McLure, to whom the king gave a couple of sittings in Britain, cost
Rs. 45,000, quite a sum for the times.


The first cinema theatre

Another centenary this year is one which really should have been
celebrated by all connected with Kollywood, given the close kinship
Tamil Nadu has with the film industry. This one celebrates the opening
of the first cinema theatre in the South, the `Bioscope' on Popham's
Broadway. It was started by a Mrs. Klug who regularly screened a
number of short silent films at each show. Despite crowds that had
gathered to watch `animated photographs' at venues like the Victoria
Public Hall, Museum Theatre and tents on the Esplanade from 1896,
Mrs. Klug's theatre with its permanent seating in a well-conceived
hall was something different, but it just did not take off. In fact,
it closed within a few months. But it certainly had demonstrated the
possibilities of the medium.

It was to be 1913, by when the silent film had developed to a smoother
running display, that Madras got its next cinema theatre, the
`Electric', owned by Warwick Major and Reginald Eyre. It was `a large
corrugated iron shell with a brick façade' in what is now the Mount
Road Post Office campus. The shell developed into a more ornate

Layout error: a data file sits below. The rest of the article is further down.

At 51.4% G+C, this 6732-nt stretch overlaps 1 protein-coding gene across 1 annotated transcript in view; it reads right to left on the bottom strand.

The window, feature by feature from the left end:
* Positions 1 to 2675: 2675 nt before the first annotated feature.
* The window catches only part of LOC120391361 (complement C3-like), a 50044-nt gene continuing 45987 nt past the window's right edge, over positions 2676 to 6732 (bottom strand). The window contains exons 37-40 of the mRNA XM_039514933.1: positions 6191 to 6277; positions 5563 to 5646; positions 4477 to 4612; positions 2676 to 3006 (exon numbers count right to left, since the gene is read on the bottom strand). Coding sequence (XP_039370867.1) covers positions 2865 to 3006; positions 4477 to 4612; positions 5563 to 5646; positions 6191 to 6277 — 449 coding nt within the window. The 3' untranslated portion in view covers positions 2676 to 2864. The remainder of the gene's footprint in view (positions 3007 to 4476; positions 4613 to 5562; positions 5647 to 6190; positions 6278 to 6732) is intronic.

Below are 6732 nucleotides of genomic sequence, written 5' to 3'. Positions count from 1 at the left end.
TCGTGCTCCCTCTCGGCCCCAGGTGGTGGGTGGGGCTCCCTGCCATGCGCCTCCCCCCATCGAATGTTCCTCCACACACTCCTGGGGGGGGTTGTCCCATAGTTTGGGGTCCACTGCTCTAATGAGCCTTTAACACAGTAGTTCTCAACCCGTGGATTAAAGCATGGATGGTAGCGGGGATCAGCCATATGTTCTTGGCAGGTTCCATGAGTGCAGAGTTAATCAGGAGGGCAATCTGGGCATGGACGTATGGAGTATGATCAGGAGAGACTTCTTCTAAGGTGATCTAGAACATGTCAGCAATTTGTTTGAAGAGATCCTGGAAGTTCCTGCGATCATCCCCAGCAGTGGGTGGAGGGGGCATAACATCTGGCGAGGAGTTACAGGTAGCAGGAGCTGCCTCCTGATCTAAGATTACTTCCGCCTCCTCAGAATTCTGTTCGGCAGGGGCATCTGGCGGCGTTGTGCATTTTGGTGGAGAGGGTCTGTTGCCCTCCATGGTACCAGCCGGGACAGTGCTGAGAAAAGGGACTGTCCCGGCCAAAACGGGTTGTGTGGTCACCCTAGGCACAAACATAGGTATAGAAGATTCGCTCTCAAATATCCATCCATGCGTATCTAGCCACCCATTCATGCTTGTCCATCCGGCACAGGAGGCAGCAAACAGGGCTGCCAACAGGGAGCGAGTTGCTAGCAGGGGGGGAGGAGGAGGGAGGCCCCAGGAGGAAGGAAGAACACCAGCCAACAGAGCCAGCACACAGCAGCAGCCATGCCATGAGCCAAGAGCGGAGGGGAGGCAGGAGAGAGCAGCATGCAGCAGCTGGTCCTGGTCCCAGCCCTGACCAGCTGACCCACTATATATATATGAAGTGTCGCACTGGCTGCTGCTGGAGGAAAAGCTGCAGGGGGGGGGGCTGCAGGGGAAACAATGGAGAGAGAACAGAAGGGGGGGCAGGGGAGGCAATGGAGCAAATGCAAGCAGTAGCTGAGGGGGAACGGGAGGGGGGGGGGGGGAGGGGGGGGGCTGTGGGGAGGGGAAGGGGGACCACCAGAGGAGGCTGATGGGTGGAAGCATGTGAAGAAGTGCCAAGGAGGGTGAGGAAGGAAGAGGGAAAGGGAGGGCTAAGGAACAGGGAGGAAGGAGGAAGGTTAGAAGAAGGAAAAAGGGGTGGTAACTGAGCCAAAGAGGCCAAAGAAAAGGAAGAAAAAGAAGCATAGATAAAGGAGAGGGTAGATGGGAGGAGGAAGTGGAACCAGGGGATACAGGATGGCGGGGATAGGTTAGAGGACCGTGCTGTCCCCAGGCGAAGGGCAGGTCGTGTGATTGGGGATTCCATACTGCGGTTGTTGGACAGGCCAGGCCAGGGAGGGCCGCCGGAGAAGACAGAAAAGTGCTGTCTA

building that still survives but was acquired by the Post and
Telegraphs Department in 1915, bringing to an end its brief cinema
history. In recent years, the façade of the building and a part of
its interior have been restored and serve, since 1998, as the city's
Philatelic Bureau, where exhibitions are a regular feature.

Kitty corner from it to the east was what was home of Misquith & Co
(the forerunner of Musee Musicals,) and in 1907 a man called Cohen
opened on its first floor a hall for entertainment called the
`Lyric'. In a challenge to the `Electric', he started screening
silent films there in 1913. A fire in 1914 put paid to Cohen's hopes
of being a successful challenger. The fire also led to the building
being sold to J.F. Madan of Calcutta who at the time ran the largest